Pregnancy changes a woman's body in different ways, including the muscles, ligaments, bones, and joints that make up the musculoskeletal system. According to a new literature review in the September issue of the Journal of the American Academy of Orthopaedic Surgeons (JAAOS), hormonal changes during pregnancy can cause many joints to flex beyond normal limits (hypermobility) due to ligament laxity ("loose ligaments"), weight gain, and a shift in the woman's center of gravity. The impact on the spine can accentuate low back curvature and thrust and tilt the pelvis forward, causing pain.
Lumbopelvic—low back and/or pelvic girdle—pain is a common medical condition associated with pregnancy; nearly half of pregnant women experience it. "As ligaments—which connect bones to each other—stretch and the uterus expands as the baby grows, they put excessive stress on the spine and pelvis. This can lead to low back pain, pelvic girdle pain, or both," says author Zbigniew Gugala, MD, PhD.
"Low back/pelvic girdle pain is especially common in pregnant women who are older, overweight, or have a history of back pain during a previous pregnancy. Women who already have joint hypermobility or are bearing more than one child at a time are also at higher risk," says Dr. Gugala. To date, the correlation between lumbopelvic pain and maternal weight gain during pregnancy or birth height or weight of the newborn has not been established.
Pain typically begins at the 18th week of pregnancy and ends between the 24th and 36th weeks of pregnancy. But for many women, delivery doesn't mean the end of back pain.
"About half of women with low back pain during pregnancy continue to experience pain after delivery, sometimes for up to a year," says Dr. Gugala.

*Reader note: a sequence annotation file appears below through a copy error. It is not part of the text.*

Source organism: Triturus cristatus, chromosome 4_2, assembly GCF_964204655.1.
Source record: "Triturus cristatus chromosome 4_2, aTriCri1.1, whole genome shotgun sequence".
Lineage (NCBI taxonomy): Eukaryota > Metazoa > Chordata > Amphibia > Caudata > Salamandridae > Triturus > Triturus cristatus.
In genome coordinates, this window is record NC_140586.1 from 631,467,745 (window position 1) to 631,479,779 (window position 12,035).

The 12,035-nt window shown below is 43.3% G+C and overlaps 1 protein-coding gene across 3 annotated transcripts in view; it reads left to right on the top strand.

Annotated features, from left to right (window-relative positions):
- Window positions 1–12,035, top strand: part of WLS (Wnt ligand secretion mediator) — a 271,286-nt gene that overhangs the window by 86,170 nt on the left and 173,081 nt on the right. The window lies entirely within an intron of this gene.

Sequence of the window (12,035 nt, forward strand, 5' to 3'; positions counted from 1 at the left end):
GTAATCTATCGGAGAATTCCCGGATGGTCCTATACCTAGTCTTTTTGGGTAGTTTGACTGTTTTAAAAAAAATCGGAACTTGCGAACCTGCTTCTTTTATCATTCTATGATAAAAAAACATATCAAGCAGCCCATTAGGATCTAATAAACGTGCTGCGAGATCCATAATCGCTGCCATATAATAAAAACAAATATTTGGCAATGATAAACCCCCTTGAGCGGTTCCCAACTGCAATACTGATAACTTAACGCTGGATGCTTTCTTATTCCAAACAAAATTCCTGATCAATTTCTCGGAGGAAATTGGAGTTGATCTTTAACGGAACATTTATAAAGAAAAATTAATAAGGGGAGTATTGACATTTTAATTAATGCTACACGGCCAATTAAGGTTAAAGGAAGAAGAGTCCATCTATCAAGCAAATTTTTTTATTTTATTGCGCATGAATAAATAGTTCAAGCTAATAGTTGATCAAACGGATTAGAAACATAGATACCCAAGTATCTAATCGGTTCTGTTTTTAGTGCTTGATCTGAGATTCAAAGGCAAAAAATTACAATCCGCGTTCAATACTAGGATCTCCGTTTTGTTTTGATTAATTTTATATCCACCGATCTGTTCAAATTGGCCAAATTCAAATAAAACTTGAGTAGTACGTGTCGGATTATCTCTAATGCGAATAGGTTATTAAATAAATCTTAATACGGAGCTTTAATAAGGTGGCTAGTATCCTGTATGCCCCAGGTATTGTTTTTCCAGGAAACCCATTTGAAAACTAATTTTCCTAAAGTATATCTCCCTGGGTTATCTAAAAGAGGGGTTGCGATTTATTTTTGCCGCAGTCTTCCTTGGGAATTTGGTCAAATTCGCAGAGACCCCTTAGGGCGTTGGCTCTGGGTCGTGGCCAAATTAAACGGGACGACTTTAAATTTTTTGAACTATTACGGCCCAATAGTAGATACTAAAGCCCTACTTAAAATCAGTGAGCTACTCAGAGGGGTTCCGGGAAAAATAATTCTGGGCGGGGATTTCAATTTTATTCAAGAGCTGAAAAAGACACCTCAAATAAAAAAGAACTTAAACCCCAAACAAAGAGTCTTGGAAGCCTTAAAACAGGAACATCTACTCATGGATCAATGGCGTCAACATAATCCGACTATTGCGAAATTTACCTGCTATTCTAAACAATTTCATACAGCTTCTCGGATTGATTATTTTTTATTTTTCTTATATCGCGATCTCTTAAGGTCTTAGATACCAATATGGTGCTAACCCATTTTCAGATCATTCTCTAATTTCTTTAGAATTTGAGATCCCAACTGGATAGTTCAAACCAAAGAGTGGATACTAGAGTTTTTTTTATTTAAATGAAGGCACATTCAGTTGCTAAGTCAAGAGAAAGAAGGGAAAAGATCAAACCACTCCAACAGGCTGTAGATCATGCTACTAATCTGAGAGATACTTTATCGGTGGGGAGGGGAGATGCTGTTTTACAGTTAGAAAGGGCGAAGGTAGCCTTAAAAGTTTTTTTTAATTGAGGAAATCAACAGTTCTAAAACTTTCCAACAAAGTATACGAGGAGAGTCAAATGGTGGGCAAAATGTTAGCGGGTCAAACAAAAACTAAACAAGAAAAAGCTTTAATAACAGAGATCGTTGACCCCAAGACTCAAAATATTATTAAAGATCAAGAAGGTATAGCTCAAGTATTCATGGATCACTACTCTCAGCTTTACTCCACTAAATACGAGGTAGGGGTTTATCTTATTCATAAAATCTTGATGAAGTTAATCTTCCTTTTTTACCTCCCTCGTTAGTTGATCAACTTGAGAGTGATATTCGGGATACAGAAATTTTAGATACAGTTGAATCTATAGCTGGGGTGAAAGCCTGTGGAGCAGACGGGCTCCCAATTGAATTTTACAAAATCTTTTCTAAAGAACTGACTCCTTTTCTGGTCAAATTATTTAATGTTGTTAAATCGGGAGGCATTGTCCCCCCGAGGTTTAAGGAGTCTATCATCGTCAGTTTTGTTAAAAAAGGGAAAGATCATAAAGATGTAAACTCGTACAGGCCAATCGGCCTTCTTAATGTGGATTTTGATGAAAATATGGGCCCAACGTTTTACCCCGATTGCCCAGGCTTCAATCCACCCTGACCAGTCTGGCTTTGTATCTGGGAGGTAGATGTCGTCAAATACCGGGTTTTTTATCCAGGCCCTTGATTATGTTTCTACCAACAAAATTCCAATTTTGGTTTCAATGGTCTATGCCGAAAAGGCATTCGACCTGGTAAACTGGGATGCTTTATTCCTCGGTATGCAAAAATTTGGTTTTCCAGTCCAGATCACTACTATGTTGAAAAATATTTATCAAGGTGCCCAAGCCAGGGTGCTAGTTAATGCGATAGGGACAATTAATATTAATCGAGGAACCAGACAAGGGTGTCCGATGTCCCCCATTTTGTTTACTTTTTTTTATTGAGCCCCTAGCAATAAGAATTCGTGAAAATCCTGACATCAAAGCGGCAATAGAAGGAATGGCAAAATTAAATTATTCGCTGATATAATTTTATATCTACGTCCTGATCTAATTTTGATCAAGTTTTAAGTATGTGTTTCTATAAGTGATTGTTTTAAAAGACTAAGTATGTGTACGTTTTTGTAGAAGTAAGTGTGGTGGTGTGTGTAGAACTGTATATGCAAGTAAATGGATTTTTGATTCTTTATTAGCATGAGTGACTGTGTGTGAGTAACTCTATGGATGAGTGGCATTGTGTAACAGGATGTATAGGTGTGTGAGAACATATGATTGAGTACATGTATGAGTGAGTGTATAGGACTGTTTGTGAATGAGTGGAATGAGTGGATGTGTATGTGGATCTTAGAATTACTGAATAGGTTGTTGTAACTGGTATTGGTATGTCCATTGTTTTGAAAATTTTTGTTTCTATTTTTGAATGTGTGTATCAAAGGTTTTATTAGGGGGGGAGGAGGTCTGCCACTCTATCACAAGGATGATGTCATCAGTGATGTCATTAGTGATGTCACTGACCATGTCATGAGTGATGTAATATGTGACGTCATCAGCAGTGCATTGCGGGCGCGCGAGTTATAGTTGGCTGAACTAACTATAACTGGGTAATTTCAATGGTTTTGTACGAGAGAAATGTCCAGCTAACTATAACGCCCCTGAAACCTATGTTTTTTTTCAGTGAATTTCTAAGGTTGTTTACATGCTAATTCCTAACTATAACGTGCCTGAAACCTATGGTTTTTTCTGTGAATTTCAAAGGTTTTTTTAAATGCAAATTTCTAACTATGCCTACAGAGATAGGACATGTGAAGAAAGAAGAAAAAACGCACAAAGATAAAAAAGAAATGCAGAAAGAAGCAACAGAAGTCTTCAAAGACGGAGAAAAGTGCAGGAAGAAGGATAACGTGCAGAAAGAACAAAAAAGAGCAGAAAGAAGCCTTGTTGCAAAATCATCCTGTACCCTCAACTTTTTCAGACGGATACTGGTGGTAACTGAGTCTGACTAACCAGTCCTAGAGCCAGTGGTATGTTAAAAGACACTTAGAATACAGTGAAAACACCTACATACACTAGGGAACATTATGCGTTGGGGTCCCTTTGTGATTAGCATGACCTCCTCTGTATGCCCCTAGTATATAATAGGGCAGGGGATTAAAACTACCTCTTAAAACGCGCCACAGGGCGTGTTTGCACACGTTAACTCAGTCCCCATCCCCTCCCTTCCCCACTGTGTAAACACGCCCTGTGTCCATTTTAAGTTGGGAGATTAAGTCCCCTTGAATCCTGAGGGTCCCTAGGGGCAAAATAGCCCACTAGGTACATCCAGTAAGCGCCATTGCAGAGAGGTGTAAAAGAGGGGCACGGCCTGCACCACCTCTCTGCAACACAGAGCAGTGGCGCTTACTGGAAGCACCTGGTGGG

Pain management during pregnancy is usually focused on conservative treatments. "Physical exercises before and during pregnancy can be effective in preventing or reducing low back and pelvic pain. But before beginning any exercise regimen, the expectant mother should check with her doctor," says Dr. Gugala.
"Usually, low back and pelvic pain during pregnancy are managed by obstetricians. Depending on the situation and with consideration for the fetus, an orthopaedic surgeon and the obstetrician may develop a combined plan of care regarding labor and delivery. Surgical interventions are not usually indicated unless the pain is due to trauma, such as a fall or some other condition," says orthopaedic surgeon and coauthor Ronald W. Lindsey, MD.
"It is important for the patient and the physician to be aware of the effects of hormones on ligaments and tendons so they can recognize pain symptoms that are outside those considered normal for pregnancy. Some conditions can have lasting, debilitating consequences," adds Dr. Gugala.
Help reduce pregnancy low back and pelvic girdle pains with:
Pregnant women with lumbopelvic pain should be provided with adequate information on low back pain and how to avoid it. This includes how to achieve correct posture, how to practice relaxation techniques, and how to turn in bed. They should also be told to avoid sudden vigorous movements that may lead to extreme joint stretching in the spine and/or pelvis.
Pregnant women should remain active by continuing normal daily activities and work, if possible. Daily routines should incorporate supervised flexibility, stretching, and muscle-strengthening exercises (e.g., aerobics, aquatic training, yoga, and reiki). Various complementary or alternative medicine treatments (e.g., thermal compresses, abdominal belts, massage, acupuncture, and aromatherapy) may be helpful for some women; however, women should always discuss these with their primary physicians and/or obstetrician/gynecologists.